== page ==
Food-Lover's Garden: Grow Your Own Pizza

With smart planning and some new varieties of seeds and plants, you can create a garden based on your favorite dishes.
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Food-Lover's Garden: Grow Your Own Pizza

Various ingredients used for making a pizza placed against a white background

©2110_FoodNet_Pizza_003RT2Fin.tiff

2110_FoodNet_Pizza_003RT2Fin.tiff

Various ingredients used for making a pizza placed against a white background

Pizza
Finish a homemade pizza with toppings straight from your backyard.

Chives: Once planted, chives return year after year, so you'll always have some to sprinkle on pizza come summer. Garlic chives add nice, subtle garlic flavor. The plant’s white flowers are also edible.

Basil: The newer compact basil Summerlong doesn't get as leggy as the traditional Genovese variety. Snip off any flower buds before they bloom to keep the leaves tender.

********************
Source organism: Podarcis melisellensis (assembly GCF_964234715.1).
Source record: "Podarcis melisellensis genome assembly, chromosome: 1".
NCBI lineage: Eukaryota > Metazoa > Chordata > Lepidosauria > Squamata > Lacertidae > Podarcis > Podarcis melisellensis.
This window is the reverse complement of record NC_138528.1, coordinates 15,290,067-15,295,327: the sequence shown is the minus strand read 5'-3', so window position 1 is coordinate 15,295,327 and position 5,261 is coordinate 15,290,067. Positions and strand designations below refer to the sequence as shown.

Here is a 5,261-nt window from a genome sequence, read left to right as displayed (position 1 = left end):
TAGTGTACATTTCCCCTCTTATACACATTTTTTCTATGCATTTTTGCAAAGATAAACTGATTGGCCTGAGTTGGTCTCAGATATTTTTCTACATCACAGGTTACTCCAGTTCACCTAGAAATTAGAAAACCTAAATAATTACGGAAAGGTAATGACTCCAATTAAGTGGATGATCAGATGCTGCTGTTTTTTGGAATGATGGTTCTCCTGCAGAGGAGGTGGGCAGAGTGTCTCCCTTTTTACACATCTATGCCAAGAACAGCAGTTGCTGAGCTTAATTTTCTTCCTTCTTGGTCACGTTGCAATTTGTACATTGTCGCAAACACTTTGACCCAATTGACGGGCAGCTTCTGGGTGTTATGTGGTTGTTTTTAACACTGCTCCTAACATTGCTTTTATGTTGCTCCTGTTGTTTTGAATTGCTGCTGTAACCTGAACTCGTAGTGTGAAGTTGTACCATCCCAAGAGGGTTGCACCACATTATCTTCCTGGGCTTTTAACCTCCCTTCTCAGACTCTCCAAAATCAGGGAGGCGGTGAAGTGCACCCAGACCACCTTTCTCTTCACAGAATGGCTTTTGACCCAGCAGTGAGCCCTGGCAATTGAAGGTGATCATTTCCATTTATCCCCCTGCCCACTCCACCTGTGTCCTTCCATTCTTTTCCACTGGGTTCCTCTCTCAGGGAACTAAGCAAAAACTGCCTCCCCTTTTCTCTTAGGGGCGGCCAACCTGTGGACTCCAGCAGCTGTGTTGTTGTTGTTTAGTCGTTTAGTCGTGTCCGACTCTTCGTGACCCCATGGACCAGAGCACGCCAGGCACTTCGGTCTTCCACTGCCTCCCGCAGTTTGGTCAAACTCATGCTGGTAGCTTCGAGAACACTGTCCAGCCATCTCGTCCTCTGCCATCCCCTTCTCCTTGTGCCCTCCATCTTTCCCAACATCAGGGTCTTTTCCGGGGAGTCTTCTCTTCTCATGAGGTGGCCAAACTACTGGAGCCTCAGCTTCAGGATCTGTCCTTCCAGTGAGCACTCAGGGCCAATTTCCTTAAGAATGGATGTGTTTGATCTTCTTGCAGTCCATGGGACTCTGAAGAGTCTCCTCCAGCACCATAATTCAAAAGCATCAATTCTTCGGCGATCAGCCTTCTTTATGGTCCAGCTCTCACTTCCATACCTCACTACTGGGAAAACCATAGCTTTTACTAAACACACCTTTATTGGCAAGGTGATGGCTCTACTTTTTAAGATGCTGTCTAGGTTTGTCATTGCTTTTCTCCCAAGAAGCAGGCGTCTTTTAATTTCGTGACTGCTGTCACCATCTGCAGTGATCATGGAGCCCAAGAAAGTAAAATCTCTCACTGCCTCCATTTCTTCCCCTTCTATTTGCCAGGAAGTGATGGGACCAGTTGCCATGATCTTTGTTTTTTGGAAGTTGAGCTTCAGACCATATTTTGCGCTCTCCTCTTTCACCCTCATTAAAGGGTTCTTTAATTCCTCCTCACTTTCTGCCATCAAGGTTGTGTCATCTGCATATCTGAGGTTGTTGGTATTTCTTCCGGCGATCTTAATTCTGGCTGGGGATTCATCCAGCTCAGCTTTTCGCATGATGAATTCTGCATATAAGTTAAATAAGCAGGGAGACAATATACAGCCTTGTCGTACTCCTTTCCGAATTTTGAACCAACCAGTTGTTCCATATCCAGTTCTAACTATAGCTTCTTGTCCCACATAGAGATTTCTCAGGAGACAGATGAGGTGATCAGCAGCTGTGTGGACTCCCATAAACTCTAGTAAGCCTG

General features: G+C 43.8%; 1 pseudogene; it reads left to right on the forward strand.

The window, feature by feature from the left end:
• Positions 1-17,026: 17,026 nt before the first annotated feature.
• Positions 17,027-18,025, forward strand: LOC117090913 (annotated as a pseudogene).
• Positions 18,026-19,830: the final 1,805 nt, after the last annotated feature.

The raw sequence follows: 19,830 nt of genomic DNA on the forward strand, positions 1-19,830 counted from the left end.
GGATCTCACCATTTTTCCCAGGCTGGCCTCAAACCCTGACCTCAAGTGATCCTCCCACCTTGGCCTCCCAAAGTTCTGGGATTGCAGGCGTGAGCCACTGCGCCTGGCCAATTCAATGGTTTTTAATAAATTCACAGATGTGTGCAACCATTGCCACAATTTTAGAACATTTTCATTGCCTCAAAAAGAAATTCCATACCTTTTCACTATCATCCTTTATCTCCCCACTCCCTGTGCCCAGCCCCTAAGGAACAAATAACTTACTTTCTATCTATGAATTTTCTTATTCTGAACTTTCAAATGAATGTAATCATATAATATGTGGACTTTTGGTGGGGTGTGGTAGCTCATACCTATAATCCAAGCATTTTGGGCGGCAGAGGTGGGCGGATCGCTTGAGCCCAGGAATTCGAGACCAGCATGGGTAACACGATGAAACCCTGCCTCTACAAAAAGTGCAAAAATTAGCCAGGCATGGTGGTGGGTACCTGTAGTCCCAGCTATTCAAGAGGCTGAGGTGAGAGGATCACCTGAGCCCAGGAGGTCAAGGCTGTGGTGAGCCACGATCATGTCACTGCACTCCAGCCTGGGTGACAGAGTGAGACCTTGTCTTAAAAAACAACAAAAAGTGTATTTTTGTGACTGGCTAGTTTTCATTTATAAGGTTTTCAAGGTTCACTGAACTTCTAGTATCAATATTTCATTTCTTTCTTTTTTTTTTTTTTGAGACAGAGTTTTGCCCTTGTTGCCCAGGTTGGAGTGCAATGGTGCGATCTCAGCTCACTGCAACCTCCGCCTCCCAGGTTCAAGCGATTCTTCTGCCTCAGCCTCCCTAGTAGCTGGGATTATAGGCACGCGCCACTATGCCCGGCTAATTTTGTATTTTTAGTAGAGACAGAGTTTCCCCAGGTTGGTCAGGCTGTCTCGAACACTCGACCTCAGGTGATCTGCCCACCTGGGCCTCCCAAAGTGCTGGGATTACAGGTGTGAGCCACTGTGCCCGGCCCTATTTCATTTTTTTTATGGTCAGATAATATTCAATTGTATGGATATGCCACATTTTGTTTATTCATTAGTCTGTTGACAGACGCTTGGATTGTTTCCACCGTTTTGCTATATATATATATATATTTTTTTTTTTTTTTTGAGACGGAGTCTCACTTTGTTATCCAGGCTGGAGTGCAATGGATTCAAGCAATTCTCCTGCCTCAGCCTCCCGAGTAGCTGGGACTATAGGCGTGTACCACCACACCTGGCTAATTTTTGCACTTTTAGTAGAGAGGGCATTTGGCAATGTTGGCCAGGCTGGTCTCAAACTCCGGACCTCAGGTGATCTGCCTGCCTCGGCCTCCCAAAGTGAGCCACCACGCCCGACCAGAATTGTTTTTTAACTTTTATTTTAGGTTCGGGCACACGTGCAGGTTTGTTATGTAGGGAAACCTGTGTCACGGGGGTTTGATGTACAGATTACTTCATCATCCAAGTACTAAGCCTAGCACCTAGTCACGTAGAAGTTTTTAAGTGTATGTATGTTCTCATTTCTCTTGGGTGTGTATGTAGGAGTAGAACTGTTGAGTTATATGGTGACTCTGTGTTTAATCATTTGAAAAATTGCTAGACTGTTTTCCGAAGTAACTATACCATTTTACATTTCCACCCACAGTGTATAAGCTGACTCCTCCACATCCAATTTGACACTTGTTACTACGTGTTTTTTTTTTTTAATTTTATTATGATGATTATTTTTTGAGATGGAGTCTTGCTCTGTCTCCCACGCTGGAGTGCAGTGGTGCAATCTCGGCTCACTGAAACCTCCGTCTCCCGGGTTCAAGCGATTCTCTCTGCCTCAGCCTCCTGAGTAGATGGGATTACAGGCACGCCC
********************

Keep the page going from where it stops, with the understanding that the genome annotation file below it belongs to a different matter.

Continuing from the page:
Tomatoes: Grow romas instead of the classic beefsteak variety: They're sweeter and better for making tomato sauce. And plant some Sun Gold cherry tomatoes, too. They'll add color to your garden -- and your pizza. Avoid buying plants that already have flowers or fruit: They're too mature and might not adjust to your soil.

Arugula: Plant the Sylvetta variety, which has extra-peppery flavor. Like all arugula, it grows easily from seed; the first batch will be ready to harvest in about 35 days. Don’t waste time picking it leaf by leaf -- cut off the top two-thirds of the plant, and new leaves will appear in two weeks.

Oregano: Try the spicier Greek type: It thrives in a dry, sunny location. The plants will keep growing until the first frost and sometimes even into winter. One or two plants will produce more than enough herbs for the season.

Use your home-grown produce to make 50 different homemade pizzas.

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